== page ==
Saturday, January 7, 2012

Living Via Observation Bias

I am both thrilled and displeased by this new piece about Canada's decision to go to Kandahar in 2005-06.

I am thrilled because it indicates something that I have long believed--that Canada didn't want to go any of the places in safer, less controversial Regional Command West because they didn't want to be commanded by the Italians.  Since the Italians had/have pretty strict caveats, the Canadian Forces would not have much confidence that they would receive help in a tough battle, especially since Italy had very few helicopters in its Afghanistan inventory. 

I am displeased because the article tends to portray the mil to mil planning as something sinister and repeats the canard that only the CF wanted to go to Kandahar even if it gets right the CF's motivations to have more control over how it is deployed.  This article omits, like most stories like this, the reality that the Department of Foreign Affairs and International Trade was also most interested in deploying to Kandahar for some of the same reasons as the CF.  To make a difference, to have more influence.  And that was something Paul Martin also wanted--not just to have 40 Canadian flags showing a dispersed force in many UN missions, playing a marginal role in each.  Rather, he, DFAIT and DND (CF) all wanted to be in a spot where Canada could have influence on how it was used, and that help would be readily available (especially since years of mistakes meant that the CF had no helos deployable to Kandahar in 2005).

Also, the article makes it sound like UK-CA planning was anti-NATO, which astounds me.  Yes, two of the allies' militaries worked together to try to figure out the future--this is Standard Operating Procedure.  Few decisions are only first discussed at the North Atlantic Council or the Military Committee.  Instead, small groups of allies work together to figure out how to set the agenda, whether it is the top five contributors to the Balkans (the QUINT, also see here) or two countries that often work together (CA and UK had been in same sector in Bosnia).  The reality was that in the move to Southern Afghanistan, the Brits did not want to be alone and worked hard to put together a coalition of countries that can work well together in a tough area--and they chose the Canadians, Danes, Dutch, and Australians as reliable partners, along with the US.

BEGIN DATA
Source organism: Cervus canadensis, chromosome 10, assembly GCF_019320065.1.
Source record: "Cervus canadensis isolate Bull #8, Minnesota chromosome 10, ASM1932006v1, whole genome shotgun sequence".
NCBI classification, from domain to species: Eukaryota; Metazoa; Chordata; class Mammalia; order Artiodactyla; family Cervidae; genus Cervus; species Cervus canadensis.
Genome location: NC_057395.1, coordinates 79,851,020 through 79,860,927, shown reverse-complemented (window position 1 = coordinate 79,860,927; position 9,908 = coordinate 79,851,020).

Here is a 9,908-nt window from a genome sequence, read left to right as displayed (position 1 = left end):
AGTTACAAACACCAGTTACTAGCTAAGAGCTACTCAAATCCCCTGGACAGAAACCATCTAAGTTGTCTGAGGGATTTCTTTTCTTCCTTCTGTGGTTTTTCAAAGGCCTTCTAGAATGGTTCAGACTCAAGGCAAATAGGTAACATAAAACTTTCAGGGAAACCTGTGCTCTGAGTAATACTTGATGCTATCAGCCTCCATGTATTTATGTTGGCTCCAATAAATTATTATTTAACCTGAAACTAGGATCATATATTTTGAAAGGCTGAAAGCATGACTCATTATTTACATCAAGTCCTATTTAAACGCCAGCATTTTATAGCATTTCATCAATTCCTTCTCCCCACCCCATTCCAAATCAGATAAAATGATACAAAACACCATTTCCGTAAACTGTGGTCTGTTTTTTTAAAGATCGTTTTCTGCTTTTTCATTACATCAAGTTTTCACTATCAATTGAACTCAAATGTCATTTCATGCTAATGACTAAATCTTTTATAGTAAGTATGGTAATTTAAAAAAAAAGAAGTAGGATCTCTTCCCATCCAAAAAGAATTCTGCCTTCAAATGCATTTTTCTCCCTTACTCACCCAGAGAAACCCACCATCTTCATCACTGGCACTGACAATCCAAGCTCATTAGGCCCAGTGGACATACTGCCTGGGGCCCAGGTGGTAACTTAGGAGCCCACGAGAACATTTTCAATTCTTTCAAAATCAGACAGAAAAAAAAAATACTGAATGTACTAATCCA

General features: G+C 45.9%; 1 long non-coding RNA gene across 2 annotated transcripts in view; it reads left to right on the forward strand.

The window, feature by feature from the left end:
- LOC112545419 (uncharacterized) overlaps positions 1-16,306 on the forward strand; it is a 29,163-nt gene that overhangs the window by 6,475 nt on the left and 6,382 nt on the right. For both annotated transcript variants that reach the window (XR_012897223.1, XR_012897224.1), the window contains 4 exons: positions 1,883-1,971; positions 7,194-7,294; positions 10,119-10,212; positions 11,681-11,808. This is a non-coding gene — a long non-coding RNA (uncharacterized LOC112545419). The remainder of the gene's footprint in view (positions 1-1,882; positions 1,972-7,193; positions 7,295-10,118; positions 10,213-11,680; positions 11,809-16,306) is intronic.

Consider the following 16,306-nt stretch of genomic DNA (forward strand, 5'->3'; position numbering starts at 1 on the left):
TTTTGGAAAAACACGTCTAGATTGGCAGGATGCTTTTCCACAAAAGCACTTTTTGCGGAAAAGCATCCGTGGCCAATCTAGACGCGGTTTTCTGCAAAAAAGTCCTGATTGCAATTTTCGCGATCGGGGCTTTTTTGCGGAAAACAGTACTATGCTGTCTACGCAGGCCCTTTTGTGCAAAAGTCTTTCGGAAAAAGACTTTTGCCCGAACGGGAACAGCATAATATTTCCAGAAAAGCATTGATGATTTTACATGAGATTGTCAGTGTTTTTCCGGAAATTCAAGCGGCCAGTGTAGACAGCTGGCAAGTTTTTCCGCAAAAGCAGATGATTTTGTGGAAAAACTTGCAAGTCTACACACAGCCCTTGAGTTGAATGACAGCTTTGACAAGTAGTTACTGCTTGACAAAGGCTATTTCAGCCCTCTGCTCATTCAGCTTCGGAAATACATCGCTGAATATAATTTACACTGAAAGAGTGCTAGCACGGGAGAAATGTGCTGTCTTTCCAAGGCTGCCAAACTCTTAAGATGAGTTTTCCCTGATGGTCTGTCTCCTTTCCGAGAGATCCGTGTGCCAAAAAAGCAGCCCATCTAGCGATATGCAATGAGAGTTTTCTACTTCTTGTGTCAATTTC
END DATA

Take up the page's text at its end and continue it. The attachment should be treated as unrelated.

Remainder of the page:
Yes, there was wishful thinking that the size of the force would be enough, that the Taliban was not likely to come back in real strength, and so on. Yes, it would play out well for US-Canadian politics, but Canada was going back to Afghanistan one way or another, since supporting the NATO alliance is and has been very much a core Canadian national interestYoking the US to multilateral institutions is also a core Canadian national interest.  Articles like these make it sound like the CF was alone and was acting against Canadian interests when the reality is very much the opposite--it really was a whole of government effort to get involved (at least CF, DND, PMO, DFAIT--CIDA had other concerns).

To conclude: aargh! Of course, I could be reading into all of this what I want to read.  I thought the article was really cool at first when it provided support for my existing beliefs.  Then I got upset when it argued stuff that I found objectionable.  Another example of biased observation, right?  Well, it is for the readers to assess.


Rob said...

Well done. Thank you for the counter-spin. Don't worry about biased observation, it's more of a problem when we're blind to it.

Jon said...


Link to the article is incorrect. Could you fix, as I'd love to read this?


Steve Saideman said...

Ooops, I bet my co-author must be thrilled. Fixed.